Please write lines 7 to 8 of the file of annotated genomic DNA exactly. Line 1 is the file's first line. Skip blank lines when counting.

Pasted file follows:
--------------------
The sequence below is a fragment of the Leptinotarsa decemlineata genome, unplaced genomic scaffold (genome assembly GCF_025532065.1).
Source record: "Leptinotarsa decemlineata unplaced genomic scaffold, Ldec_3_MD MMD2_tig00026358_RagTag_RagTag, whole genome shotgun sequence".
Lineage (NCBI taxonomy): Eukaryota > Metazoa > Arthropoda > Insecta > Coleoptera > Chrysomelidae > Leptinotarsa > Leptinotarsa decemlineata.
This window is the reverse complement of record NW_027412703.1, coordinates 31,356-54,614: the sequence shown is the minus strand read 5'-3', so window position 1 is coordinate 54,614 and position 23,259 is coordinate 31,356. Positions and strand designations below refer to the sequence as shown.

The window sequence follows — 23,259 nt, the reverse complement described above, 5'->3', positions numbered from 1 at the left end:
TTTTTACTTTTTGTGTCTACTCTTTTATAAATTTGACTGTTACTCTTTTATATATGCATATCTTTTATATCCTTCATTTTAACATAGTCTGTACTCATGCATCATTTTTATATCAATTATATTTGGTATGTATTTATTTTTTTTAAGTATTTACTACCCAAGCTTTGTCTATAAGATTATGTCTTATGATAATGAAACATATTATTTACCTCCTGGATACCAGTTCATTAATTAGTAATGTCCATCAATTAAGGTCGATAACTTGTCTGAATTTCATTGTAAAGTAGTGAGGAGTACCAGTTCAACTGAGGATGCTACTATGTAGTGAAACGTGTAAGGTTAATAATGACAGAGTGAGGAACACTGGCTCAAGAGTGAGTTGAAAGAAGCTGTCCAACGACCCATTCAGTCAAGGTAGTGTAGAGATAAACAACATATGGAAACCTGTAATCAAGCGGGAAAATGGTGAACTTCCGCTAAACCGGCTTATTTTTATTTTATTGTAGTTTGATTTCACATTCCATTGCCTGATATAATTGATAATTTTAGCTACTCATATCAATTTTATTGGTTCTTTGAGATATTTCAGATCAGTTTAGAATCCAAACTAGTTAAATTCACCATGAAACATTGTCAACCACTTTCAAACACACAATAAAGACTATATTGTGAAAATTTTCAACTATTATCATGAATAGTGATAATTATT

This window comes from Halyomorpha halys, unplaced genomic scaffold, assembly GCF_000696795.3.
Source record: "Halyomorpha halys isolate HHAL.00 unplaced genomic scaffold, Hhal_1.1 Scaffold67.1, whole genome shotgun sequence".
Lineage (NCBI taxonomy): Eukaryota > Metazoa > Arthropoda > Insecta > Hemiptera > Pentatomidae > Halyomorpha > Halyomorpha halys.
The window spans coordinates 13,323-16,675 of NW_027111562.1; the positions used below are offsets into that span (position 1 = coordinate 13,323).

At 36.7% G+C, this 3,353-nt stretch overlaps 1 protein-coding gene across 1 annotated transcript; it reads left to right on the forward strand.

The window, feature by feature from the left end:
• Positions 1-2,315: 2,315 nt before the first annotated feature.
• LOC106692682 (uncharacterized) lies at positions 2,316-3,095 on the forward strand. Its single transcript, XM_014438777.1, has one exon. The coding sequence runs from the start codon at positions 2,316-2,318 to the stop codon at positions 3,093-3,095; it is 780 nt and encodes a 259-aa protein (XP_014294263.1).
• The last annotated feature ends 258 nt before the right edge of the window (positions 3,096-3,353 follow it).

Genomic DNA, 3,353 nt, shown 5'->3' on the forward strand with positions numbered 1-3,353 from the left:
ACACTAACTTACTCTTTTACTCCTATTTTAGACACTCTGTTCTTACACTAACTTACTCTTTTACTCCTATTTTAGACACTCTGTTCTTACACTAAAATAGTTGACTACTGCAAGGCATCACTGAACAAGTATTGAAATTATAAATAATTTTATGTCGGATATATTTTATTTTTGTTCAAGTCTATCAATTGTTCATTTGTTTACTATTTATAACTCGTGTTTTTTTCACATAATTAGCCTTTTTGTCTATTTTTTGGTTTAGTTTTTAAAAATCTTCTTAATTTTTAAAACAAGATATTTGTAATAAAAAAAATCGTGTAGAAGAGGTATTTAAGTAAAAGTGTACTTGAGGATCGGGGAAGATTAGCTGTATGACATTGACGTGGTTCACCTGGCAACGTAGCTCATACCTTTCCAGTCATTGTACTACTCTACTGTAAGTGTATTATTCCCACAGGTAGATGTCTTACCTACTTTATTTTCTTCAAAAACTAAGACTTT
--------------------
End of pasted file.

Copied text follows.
This window comes from Halyomorpha halys, unplaced genomic scaffold, assembly GCF_000696795.3.
Source record: "Halyomorpha halys isolate HHAL.00 unplaced genomic scaffold, Hhal_1.1 Scaffold67.1, whole genome shotgun sequence".